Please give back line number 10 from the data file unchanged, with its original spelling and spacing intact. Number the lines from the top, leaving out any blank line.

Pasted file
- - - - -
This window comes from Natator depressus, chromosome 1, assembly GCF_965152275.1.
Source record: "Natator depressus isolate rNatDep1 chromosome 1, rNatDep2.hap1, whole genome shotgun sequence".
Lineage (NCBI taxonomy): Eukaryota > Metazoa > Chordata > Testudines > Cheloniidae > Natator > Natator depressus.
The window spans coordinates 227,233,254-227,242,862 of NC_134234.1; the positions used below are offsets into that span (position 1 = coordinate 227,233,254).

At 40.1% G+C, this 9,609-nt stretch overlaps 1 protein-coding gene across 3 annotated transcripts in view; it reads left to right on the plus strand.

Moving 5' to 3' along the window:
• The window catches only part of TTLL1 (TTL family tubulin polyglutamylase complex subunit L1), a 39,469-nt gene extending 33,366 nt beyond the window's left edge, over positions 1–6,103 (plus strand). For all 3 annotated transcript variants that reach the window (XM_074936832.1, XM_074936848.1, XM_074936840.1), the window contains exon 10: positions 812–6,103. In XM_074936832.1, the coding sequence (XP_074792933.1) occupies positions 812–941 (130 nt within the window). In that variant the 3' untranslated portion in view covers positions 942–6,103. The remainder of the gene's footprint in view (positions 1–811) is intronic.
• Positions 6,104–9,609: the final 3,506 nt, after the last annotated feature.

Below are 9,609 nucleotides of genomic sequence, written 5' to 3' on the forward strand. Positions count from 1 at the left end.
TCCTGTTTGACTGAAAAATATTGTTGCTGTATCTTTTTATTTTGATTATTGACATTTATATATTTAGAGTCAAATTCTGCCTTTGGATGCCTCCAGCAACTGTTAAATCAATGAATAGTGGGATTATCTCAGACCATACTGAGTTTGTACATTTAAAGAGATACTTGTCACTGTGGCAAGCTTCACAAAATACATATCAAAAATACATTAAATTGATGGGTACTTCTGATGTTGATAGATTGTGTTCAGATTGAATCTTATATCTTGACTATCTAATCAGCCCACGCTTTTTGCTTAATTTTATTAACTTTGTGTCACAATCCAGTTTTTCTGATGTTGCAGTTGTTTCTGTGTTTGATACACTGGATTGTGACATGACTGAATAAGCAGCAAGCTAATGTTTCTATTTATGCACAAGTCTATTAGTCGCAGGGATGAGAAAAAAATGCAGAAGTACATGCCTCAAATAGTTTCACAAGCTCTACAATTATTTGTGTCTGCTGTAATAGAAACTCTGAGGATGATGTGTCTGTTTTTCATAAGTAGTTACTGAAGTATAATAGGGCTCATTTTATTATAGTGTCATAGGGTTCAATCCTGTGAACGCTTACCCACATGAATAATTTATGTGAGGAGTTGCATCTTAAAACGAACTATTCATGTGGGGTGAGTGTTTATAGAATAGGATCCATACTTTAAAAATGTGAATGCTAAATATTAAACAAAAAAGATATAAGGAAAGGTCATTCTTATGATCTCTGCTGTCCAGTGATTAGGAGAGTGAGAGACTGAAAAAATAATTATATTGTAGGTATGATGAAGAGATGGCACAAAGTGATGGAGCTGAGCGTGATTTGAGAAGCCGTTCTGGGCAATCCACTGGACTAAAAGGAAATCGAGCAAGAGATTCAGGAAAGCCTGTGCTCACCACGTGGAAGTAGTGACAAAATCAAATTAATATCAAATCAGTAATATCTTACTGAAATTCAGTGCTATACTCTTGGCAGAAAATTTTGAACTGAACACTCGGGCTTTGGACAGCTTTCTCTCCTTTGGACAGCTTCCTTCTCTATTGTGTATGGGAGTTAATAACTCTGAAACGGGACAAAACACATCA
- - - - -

TCCTGTTTGACTGAAAAATATTGTTGCTGTATCTTTTTATTTTGATTATTGACATTTATATATTTAGAGTCAAATTCTGCCTTTGGATGCCTCCAGCAACTGTTAAATCAATGAATAGTGGGATTATCTCAGACCATACTGAGTTTGTACATTTAAAGAGATACTTGTCACTGTGGCAAGCTTCACAAAATACATATCAAAAATACATTAAATTGATGGGTACTTCTGATGTTGATAGATTGTGTTCAGATTGAATCTTATATCTTGACTATCTAATCAGCCCACGCTTTTTGCTTAATTTTATTAACTTTGTGTCACAATCCAGTTTTTCTGATGTTGCAGTTGTTTCTGTGTTTGATACACTGGATTGTGACATGACTGAATAAGCAGCAAGCTAATGTTTCTATTTATGCACAAGTCTATTAGTCGCAGGGATGAGAAAAAAATGCAGAAGTACATGCCTCAAATAGTTTCACAAGCTCTACAATTATTTGTGTCTGCTGTAATAGAAACTCTGAGGATGATGTGTCTGTTTTTCATAAGTAGTTACTGAAGTATAATAGGGCTCATTTTATTATAGTGTCATAGGGTTCAATCCTGTGAACGCTTACCCACATGAATAATTTATGTGAGGAGTTGCATCTTAAAACGAACTATTCATGTGGGGTGAGTGTTTATAGAATAGGATCCATACTTTAAAAATGTGAATGCTAAATATTAAACAAAAAAGATATAAGGAAAGGTCATTCTTATGATCTCTGCTGTCCAGTGATTAGGAGAGTGAGAGACTGAAAAAATAATTATATTGTAGGTATGATGAAGAGATGGCACAAAGTGATGGAGCTGAGCGTGATTTGAGAAGCCGTTCTGGGCAATCCACTGGACTAAAAGGAAATCGAGCAAGAGATTCAGGAAAGCCTGTGCTCACCACGTGGAAGTAGTGACAAAATCAAATTAATATCAAATCAGTAATATCTTACTGAAATTCAGTGCTATACTCTTGGCAGAAAATTTTGAACTGAACACTCGGGCTTTGGACAGCTTTCTCTCCTTTGGACAGCTTCCTTCTCTATTGTGTATGGGAGTTAATAACTCTGAAACGGGACAAAACACATCA